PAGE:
Speaking at a panel titled ‘Addressing the supply chain need for advanced medicines’, during the Pharma Integrates conference that took place in London last week, Ettore Cucchetti, CEO of ACG Inspection, stated that the industry shows signs of ‘resistance’, which obstructs the resolution of challenges in the supply chain.
“There is a fear among pharmaceutical companies facing the disruption that the advanced medicine have brought to the industry, and the changes required in the supply chain,” the executive stated.
According to Cucchetti, “Due to the existing profit model, leaders of big companies prefer to keep the focus on R&D and productivity,” and do not prioritize investment in the supply chain, even though “there is a lot of room for improvement.”
The executive noted that the shift of the industry towards the development of advanced therapy medicinal products (ATMPs) requires the transformation of the supply chain from a ‘linear’ to a ‘non-linear’ model, as a result of the complicated manufacturing processes.
Technology for this purpose already exists, according to Cucchetti, however, its affordability is still not addressed, with companies participating in the supply chain currently working on this challenge.
“There is a large amount of data flowing in and out across the supply chain, which we need to secure,” Cucchetti stated, explaining the challenge of guaranteeing the efficiency and the security of the supply chain, while concurrently simplifying the processes and minimizing the costs.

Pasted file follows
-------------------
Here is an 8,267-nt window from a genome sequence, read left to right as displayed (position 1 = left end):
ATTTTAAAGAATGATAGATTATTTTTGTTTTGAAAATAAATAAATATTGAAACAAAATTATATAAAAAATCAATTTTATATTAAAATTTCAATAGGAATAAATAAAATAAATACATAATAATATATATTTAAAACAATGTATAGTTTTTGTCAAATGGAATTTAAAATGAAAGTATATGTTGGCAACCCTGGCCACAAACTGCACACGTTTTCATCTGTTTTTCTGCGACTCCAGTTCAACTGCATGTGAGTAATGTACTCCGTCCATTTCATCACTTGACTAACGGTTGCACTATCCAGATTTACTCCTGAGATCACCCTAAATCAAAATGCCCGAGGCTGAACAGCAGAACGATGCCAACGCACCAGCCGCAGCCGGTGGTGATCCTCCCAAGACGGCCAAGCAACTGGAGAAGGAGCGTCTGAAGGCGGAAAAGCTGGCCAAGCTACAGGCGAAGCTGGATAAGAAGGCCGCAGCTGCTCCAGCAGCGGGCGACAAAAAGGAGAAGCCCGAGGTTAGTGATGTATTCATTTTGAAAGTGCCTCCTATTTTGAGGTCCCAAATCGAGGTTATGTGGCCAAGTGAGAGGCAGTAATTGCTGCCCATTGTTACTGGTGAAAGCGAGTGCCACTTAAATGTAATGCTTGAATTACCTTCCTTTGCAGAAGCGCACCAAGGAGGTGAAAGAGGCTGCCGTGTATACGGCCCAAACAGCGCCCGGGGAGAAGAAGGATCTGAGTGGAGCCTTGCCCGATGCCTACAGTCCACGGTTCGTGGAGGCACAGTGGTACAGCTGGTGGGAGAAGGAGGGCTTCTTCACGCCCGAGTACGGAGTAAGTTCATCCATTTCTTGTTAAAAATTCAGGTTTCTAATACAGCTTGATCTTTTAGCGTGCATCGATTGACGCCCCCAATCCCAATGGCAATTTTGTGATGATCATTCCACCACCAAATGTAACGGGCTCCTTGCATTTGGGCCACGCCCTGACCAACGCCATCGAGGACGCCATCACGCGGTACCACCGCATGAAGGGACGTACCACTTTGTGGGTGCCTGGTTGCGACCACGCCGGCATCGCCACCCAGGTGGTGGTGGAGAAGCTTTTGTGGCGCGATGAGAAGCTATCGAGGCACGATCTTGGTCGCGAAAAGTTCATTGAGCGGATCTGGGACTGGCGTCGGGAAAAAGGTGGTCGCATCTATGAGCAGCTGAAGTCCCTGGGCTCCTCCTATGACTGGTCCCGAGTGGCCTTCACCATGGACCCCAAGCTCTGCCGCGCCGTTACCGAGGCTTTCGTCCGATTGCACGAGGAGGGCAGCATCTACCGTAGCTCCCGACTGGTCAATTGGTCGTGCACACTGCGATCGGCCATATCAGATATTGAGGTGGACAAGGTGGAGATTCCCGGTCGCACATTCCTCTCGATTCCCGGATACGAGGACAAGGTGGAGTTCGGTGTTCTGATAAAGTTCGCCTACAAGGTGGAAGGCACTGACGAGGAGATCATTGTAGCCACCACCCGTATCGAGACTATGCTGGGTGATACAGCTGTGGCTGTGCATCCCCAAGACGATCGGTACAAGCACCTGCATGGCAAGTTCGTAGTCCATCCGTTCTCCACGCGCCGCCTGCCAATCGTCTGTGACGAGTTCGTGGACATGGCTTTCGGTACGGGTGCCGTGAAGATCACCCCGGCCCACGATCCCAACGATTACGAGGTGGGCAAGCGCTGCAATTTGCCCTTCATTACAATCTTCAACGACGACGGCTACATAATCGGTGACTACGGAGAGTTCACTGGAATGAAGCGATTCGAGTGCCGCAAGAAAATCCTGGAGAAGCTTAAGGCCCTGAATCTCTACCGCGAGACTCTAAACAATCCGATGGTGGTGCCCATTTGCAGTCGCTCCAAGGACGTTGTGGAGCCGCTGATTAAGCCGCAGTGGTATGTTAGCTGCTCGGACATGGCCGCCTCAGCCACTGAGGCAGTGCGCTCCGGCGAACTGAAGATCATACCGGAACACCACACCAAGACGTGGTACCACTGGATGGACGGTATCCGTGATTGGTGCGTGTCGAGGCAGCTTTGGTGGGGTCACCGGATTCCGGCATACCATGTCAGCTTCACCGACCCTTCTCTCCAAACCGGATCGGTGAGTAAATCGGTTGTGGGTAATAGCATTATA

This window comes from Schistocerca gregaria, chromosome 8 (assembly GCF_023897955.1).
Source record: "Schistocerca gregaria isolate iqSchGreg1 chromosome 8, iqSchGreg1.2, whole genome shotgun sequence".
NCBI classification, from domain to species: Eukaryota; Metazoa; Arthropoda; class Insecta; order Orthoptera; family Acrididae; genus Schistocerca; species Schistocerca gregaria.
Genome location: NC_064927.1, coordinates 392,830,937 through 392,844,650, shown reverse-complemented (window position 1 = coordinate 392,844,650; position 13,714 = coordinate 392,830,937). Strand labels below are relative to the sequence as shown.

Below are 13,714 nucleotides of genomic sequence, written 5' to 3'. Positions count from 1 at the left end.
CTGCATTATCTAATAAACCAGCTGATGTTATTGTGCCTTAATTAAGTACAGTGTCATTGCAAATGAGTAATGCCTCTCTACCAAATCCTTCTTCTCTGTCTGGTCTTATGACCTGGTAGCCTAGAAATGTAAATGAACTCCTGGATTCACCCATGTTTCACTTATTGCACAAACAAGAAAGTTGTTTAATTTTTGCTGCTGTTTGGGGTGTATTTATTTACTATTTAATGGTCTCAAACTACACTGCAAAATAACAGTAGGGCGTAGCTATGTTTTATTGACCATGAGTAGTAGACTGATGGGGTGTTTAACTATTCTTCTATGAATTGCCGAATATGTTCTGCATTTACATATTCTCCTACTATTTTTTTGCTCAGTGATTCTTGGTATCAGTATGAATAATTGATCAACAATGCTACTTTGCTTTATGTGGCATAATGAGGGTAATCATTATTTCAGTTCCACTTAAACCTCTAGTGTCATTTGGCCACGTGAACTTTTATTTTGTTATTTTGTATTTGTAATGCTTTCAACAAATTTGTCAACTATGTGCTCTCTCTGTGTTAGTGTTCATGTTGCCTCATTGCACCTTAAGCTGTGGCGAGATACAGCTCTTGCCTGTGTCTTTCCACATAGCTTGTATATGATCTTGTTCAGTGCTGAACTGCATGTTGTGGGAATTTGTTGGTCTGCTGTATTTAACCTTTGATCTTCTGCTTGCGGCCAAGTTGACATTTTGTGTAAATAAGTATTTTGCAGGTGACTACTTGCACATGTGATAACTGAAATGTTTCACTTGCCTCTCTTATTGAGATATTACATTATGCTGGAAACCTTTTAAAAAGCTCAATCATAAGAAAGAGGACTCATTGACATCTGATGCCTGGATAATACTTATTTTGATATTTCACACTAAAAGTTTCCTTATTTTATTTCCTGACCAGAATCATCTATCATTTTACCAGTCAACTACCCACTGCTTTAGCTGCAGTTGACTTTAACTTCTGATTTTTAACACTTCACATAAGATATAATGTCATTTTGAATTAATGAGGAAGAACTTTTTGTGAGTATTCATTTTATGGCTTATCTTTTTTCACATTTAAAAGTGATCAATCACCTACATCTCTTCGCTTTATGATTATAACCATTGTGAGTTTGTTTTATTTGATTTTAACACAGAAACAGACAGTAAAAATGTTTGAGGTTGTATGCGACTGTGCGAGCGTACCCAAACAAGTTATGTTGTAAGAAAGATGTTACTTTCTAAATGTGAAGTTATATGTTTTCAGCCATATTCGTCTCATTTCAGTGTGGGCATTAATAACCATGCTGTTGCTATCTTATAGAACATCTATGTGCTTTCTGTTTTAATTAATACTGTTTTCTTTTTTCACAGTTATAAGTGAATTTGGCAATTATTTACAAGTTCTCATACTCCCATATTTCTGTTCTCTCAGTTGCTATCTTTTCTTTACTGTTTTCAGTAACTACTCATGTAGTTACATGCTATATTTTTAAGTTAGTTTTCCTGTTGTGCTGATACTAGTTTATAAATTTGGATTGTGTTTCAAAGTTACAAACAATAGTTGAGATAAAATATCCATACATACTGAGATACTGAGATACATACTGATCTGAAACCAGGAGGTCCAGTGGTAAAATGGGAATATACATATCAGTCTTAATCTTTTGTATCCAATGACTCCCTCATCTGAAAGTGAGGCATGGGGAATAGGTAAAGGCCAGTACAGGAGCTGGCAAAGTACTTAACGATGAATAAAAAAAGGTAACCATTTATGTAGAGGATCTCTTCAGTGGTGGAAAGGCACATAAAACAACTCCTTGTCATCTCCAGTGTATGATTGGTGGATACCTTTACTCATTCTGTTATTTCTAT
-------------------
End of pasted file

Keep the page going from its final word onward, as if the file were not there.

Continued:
According to the executive, advanced supply chain solutions that are suitable for ATMPs are projected to offer significant return of investment for the companies that decide to adopt them.
To better describe the adoption level of the technologies by the pharmaceutical industry, Cucchetti provided the example of other industries, such as the automotive or aerospace industries, where the flexibility of the companies allows cooperation and sharing of information among them.
In contrast to that, the executive concluded that similar behavior is not seen in the pharmaceutical industry, which instead remains ‘resistant’ to change.